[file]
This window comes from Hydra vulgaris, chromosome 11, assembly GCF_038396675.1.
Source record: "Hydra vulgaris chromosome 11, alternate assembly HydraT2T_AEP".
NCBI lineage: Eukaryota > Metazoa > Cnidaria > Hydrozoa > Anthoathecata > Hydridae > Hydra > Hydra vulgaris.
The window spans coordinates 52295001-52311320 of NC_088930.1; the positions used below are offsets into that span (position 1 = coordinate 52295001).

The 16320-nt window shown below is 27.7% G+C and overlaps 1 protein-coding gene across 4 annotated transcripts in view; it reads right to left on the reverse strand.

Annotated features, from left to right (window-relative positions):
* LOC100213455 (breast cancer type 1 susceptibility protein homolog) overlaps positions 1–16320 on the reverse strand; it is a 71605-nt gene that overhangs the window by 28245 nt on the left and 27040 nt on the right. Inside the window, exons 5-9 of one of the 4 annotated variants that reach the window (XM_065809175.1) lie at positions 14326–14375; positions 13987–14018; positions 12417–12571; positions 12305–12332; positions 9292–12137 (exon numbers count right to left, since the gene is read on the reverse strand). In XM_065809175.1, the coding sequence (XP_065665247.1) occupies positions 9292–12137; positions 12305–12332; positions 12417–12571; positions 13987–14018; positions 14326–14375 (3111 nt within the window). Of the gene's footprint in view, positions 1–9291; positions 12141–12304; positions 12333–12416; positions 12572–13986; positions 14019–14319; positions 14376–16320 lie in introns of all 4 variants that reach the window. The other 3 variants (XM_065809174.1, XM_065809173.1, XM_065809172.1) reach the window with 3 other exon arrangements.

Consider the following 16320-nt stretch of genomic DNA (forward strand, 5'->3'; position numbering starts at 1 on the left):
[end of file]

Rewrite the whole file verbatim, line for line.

This window comes from Hydra vulgaris, chromosome 11, assembly GCF_038396675.1.
Source record: "Hydra vulgaris chromosome 11, alternate assembly HydraT2T_AEP".
NCBI lineage: Eukaryota > Metazoa > Cnidaria > Hydrozoa > Anthoathecata > Hydridae > Hydra > Hydra vulgaris.
The window spans coordinates 52295001-52311320 of NC_088930.1; the positions used below are offsets into that span (position 1 = coordinate 52295001).

The 16320-nt window shown below is 27.7% G+C and overlaps 1 protein-coding gene across 4 annotated transcripts in view; it reads right to left on the reverse strand.

Annotated features, from left to right (window-relative positions):
* LOC100213455 (breast cancer type 1 susceptibility protein homolog) overlaps positions 1–16320 on the reverse strand; it is a 71605-nt gene that overhangs the window by 28245 nt on the left and 27040 nt on the right. Inside the window, exons 5-9 of one of the 4 annotated variants that reach the window (XM_065809175.1) lie at positions 14326–14375; positions 13987–14018; positions 12417–12571; positions 12305–12332; positions 9292–12137 (exon numbers count right to left, since the gene is read on the reverse strand). In XM_065809175.1, the coding sequence (XP_065665247.1) occupies positions 9292–12137; positions 12305–12332; positions 12417–12571; positions 13987–14018; positions 14326–14375 (3111 nt within the window). Of the gene's footprint in view, positions 1–9291; positions 12141–12304; positions 12333–12416; positions 12572–13986; positions 14019–14319; positions 14376–16320 lie in introns of all 4 variants that reach the window. The other 3 variants (XM_065809174.1, XM_065809173.1, XM_065809172.1) reach the window with 3 other exon arrangements.

Consider the following 16320-nt stretch of genomic DNA (forward strand, 5'->3'; position numbering starts at 1 on the left):